Pay no mind to his “this ain’t conscious rap” protestations: Mensa is at his rapping-ass-rappingest on There’s Alot Going On, and you can’t blame him – the title rings true in Chicago and the rest of America right now. But where Savemoney contemporary Chance the Rapper approached the issues of the day with gospel on Colouring Book, Vic has opted for bars. While ‘Dynasty’ nods to vintage Roc-a-Fella, he’s more like his Roc Nation labelmate J. Cole throughout (“Now I’m the fresh prince, I think I know how my uncle feel” – yeesh).

Even if his lyrics are often overwrought, Mensa remains a solid songwriter with an ear for pop. ‘16 Shots’ – about the police murder of Laquan McDonald and subsequent protests – is never too dour despite its subject matter, which makes it more effective. Elsewhere, he embraces his wild side (‘Danger’), self-medicates with booze and women (‘New Bae’) and does a bit of both – over some guitar strumming – on ‘Liquor Locker’. Each song in a different style; maybe Vic Mensa’s defining characteristic will be his stylistic agnosticism. He recounts every step off his evolution on the closing title track, a song with a hook that shows his most surprising side yet: emo singer. And why not? Vic Mensa is 23, and he’s got a lot going on and plenty to be emotional about.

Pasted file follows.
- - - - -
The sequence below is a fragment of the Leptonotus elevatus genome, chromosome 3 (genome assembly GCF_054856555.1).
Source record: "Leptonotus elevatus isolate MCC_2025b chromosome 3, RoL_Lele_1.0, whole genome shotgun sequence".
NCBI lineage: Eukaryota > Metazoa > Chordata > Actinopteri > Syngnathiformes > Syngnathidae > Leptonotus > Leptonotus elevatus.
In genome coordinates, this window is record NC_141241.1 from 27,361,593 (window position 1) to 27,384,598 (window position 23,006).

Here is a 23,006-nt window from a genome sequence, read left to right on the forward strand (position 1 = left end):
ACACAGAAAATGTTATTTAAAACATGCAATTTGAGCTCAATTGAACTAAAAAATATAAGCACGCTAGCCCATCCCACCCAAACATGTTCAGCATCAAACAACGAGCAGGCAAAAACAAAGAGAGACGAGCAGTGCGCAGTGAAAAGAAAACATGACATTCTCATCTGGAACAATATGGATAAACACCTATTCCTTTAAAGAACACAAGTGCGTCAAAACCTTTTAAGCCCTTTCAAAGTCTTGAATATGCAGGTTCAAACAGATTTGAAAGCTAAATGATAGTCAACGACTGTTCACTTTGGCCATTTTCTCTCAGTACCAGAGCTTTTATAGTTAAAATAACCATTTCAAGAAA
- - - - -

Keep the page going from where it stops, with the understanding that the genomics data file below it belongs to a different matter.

Peewee Longway
Money Pounds Ammunition Vol. 3

For the last few years, Atlanta’s Peewee Longway has fostered his MPA crew – a rag-tag band of old friends, rappers and producers – showing off their skills on his occasional Money Pounds Ammunition tapes. This third volume sticks to the established formula, giving a platform to a selection of the crew – MPA Turk, MPA MudGod, MPA HeadShakur, MPA 60Havin, MPA Yikes, MPA Judo and MPA Spud – while Longway hangs back a little, allowing his boys the chance to shine.